BALĀSĀNĪ, MAJD-AL-MOLK ABUʾL-FAŻL ASʿAD B. MOḤAMMAD QOMĪ, mostawfī or financial intendant to the Saljuq sultan Berk-yaruq (Barkīāroq) b. Malekšāh in the early years of the latter’s reign and then, from 490/1097 until his death in 492/1099, vizier to that monarch. The nesba also appears in the form Barāvestānī, from the name of a village in the region of Qom.
Majd-al-Molk had been mostawfī in succession to Šaraf al-Molk Ḵᵛārazmī, during Malekšāh’s sultanate, but once Berk-yaruq came to the throne, he became the real power in the state. With the support of his patron, the sultan’s mother Zobayda Ḵātūn, he managed in 488/1095 to secure the dismissal from the vizierate of the capable Moʾayyed-al-Molk b. Neẓām-al-Molk and the appointment of his less capable brother Faḵr-al-Molk, estranged from Moʾayyed-al-Molk through a quarrel over their father’s inheritance. His influence, exercised through Faḵr-al-Molk, was now high, and two years later (490/1097) he became vizier in name also; but he came up against the jealousy of the Turkish military commanders, whose support for the struggle against his half-brother Moḥammad Tapar (q.v.) was vital to Berk-yaruq. The amir Öner was provoked into a fruitless rebellion at Ray and killed there in 492/1099, but others of the amirs, led by Zangī, Aq-Böri, and the sons of Bursuq, took advantage of the assassination of the amir Bursuq by the Ismaʿilis to present the sultan with an ultimatum: the price of their future support was to be the head of Majd-al-Molk, now accused, because of his Shiʿite leanings, of complicity in the killing. According to Rāvandī, Berk-yaruq refused; according to Ebn al-Aṯīr, he reluctantly agreed to hand him over, on condition that his life was spared, but before this handing-over took place, the amirs murdered Majd-al-Molk on 18 Šawwāl 492/7 September 1099.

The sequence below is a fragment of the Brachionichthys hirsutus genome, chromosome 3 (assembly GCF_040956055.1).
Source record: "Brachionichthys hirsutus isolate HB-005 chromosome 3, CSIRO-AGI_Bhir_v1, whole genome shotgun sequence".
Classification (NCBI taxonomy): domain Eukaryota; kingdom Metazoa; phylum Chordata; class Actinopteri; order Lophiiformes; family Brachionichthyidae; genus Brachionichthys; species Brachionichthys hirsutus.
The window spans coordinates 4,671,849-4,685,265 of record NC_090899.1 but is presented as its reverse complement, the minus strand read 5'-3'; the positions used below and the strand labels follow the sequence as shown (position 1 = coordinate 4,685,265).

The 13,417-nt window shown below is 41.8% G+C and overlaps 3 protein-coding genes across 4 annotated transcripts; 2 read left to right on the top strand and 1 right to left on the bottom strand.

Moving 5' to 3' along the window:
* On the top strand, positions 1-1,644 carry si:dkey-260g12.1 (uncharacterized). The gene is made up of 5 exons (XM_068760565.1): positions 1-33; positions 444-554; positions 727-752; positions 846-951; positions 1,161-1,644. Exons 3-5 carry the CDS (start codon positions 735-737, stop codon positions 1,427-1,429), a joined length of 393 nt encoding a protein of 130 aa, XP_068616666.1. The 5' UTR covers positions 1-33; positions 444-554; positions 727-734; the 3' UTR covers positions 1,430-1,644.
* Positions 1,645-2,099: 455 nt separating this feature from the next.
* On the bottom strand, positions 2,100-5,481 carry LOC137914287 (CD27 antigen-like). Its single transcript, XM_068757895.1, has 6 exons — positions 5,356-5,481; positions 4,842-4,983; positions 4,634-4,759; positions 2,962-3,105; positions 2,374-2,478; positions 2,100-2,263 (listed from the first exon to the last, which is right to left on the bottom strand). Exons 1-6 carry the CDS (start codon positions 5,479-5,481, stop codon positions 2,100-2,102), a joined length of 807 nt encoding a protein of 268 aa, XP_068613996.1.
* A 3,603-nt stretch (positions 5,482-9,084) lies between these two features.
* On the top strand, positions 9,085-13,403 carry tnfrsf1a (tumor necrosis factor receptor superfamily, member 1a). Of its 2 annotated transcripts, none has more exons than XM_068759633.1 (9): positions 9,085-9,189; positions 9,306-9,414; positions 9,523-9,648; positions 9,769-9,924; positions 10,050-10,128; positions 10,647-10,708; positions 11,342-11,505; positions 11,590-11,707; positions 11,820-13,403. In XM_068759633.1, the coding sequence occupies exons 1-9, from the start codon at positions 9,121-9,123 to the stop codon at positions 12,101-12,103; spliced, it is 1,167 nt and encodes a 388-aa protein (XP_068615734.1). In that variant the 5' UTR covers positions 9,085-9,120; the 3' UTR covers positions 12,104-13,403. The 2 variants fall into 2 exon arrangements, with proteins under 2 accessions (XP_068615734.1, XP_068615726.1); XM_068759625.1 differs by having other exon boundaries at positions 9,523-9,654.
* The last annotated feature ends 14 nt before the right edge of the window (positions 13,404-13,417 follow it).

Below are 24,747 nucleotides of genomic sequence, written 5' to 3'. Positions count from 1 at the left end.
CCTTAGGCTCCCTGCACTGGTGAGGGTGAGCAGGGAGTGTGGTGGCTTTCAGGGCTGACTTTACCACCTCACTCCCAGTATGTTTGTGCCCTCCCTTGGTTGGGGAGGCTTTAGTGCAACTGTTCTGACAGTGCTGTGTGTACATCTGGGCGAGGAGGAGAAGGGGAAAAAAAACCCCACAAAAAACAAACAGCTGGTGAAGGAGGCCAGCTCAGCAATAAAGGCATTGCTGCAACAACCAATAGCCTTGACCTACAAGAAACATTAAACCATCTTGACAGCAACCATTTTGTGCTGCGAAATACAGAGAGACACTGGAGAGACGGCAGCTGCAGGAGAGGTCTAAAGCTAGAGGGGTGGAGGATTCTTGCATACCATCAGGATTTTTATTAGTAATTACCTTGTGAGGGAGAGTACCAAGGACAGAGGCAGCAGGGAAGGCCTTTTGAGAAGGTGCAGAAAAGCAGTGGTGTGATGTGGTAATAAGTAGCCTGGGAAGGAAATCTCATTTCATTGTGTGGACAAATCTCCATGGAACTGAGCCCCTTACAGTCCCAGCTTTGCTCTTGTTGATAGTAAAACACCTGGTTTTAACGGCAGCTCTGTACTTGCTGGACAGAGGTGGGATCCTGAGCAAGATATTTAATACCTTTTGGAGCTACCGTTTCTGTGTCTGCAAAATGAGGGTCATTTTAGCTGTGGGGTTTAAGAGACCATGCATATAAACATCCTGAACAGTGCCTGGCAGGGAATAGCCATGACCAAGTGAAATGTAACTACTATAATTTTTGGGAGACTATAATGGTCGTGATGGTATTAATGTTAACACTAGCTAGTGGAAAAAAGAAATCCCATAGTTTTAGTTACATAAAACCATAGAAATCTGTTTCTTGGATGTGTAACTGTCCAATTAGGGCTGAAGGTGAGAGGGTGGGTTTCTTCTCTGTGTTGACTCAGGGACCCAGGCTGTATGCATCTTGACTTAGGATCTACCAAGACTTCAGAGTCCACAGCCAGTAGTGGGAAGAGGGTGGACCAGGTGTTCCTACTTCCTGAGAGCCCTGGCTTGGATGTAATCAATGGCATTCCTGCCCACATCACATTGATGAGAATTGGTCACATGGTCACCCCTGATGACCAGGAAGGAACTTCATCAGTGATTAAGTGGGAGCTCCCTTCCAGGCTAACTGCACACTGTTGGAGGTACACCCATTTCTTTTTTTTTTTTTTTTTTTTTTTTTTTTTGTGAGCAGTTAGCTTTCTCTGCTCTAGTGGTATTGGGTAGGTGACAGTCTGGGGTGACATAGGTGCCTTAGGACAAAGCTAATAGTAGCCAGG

Among the poets, Moʿezzī (ca. 440/1048-ca. 520/1126) praised Majd-al-Molk, and the sources speak of his piety, modesty, and extensive charities, above all to the ʿAlids and to the descendants of ancient houses. He was a moderate Shiʿite who was buried at Karbalāʾ and who made benefactions to the Shiʿite shrines, but who also gave money to the Ḥaramayn and restored the cover over ʿOṯmān’s tomb in Medina.
The main primary sources are Rāvandī, Rāḥat al-ṣodūr, ed. M. Iqbál, London, 1921, pp. 145-46.
Bondārī, Ẓobdat al-noṣra wa noḵbat al-ʿoṣra, ed. M. Th. Houtsma in Recueil de textes relatifs à l’histoire des Seldjoucides II, Leiden, 1889, pp. 87-88.
Ebn al-Aṯīr, Beirut, 1385-87/1965-67, X, pp. 252-53, 282, 289-91.
Of secondary studies, see M. F. Sanaullah, The Decline of the Saljūqid Empire, Calcutta, 1938, pp. 42-43, 98.
ʿAbbās Eqbāl, Wezārat dar ʿahd-e salāṭīn-e bozorg-e saljūqī, Tehran, 1338 Š./1959, pp. 109-14.
Cambridge History of Iran V, pp. 108-09, 248, 260-63, 267-68.
C. L. Klausner, The Seljuk Vezirate, A Study of Civil Administration 1055-1194, Cambridge, Mass., 1973, pp. 42, 46-48, 92, 105-06.
(C. E. Bosworth)
Originally Published: December 15, 1988
Last Updated: December 15, 1988